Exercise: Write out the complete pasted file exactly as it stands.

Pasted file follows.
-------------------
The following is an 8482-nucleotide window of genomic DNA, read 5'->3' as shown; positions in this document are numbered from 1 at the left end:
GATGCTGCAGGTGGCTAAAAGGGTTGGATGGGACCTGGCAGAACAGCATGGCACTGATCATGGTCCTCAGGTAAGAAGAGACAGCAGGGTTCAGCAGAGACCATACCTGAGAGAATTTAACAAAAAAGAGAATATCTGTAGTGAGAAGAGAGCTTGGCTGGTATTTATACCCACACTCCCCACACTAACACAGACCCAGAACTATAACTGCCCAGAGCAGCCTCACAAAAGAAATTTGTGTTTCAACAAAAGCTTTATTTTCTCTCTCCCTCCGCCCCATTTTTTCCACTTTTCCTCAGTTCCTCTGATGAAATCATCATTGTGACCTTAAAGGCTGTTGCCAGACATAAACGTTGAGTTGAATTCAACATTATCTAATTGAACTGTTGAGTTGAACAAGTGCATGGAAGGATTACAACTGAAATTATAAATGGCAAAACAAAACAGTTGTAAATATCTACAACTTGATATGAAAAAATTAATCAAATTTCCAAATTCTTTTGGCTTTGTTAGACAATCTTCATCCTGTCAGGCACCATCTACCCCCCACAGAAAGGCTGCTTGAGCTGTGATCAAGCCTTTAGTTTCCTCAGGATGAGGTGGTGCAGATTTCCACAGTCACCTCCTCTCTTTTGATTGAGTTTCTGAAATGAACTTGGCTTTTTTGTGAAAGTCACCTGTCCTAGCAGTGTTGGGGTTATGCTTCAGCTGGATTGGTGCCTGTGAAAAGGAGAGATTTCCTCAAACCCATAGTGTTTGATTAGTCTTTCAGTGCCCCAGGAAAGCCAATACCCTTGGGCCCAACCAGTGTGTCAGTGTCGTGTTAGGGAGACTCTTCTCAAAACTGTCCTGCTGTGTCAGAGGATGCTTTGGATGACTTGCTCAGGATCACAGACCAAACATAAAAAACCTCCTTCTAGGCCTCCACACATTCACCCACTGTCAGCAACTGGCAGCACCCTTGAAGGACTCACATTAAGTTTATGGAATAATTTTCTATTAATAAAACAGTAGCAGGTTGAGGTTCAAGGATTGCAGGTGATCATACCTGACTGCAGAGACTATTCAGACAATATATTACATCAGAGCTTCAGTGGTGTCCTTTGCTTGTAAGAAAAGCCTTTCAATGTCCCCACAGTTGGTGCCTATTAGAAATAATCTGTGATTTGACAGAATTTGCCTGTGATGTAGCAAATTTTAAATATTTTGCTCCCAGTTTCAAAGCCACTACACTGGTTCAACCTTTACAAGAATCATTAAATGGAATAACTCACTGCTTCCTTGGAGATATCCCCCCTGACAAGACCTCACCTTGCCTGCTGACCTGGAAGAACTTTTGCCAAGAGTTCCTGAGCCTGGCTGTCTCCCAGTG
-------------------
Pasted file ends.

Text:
The following is an 8482-nucleotide window of genomic DNA, read 5'->3' as shown; positions in this document are numbered from 1 at the left end:
GATGCTGCAGGTGGCTAAAAGGGTTGGATGGGACCTGGCAGAACAGCATGGCACTGATCATGGTCCTCAGGTAAGAAGAGACAGCAGGGTTCAGCAGAGACCATACCTGAGAGAATTTAACAAAAAAGAGAATATCTGTAGTGAGAAGAGAGCTTGGCTGGTATTTATACCCACACTCCCCACACTAACACAGACCCAGAACTATAACTGCCCAGAGCAGCCTCACAAAAGAAATTTGTGTTTCAACAAAAGCTTTATTTTCTCTCTCCCTCCGCCCCATTTTTTCCACTTTTCCTCAGTTCCTCTGATGAAATCATCATTGTGACCTTAAAGGCTGTTGCCAGACATAAACGTTGAGTTGAATTCAACATTATCTAATTGAACTGTTGAGTTGAACAAGTGCATGGAAGGATTACAACTGAAATTATAAATGGCAAAACAAAACAGTTGTAAATATCTACAACTTGATATGAAAAAATTAATCAAATTTCCAAATTCTTTTGGCTTTGTTAGACAATCTTCATCCTGTCAGGCACCATCTACCCCCCACAGAAAGGCTGCTTGAGCTGTGATCAAGCCTTTAGTTTCCTCAGGATGAGGTGGTGCAGATTTCCACAGTCACCTCCTCTCTTTTGATTGAGTTTCTGAAATGAACTTGGCTTTTTTGTGAAAGTCACCTGTCCTAGCAGTGTTGGGGTTATGCTTCAGCTGGATTGGTGCCTGTGAAAAGGAGAGATTTCCTCAAACCCATAGTGTTTGATTAGTCTTTCAGTGCCCCAGGAAAGCCAATACCCTTGGGCCCAACCAGTGTGTCAGTGTCGTGTTAGGGAGACTCTTCTCAAAACTGTCCTGCTGTGTCAGAGGATGCTTTGGATGACTTGCTCAGGATCACAGACCAAACATAAAAAACCTCCTTCTAGGCCTCCACACATTCACCCACTGTCAGCAACTGGCAGCACCCTTGAAGGACTCACATTAAGTTTATGGAATAATTTTCTATTAATAAAACAGTAGCAGGTTGAGGTTCAAGGATTGCAGGTGATCATACCTGACTGCAGAGACTATTCAGACAATATATTACATCAGAGCTTCAGTGGTGTCCTTTGCTTGTAAGAAAAGCCTTTCAATGTCCCCACAGTTGGTGCCTATTAGAAATAATCTGTGATTTGACAGAATTTGCCTGTGATGTAGCAAATTTTAAATATTTTGCTCCCAGTTTCAAAGCCACTACACTGGTTCAACCTTTACAAGAATCATTAAATGGAATAACTCACTGCTTCCTTGGAGATATCCCCCCTGACAAGACCTCACCTTGCCTGCTGACCTGGAAGAACTTTTGCCAAGAGTTCCTGAGCCTGGCTGTCTCCCAGTG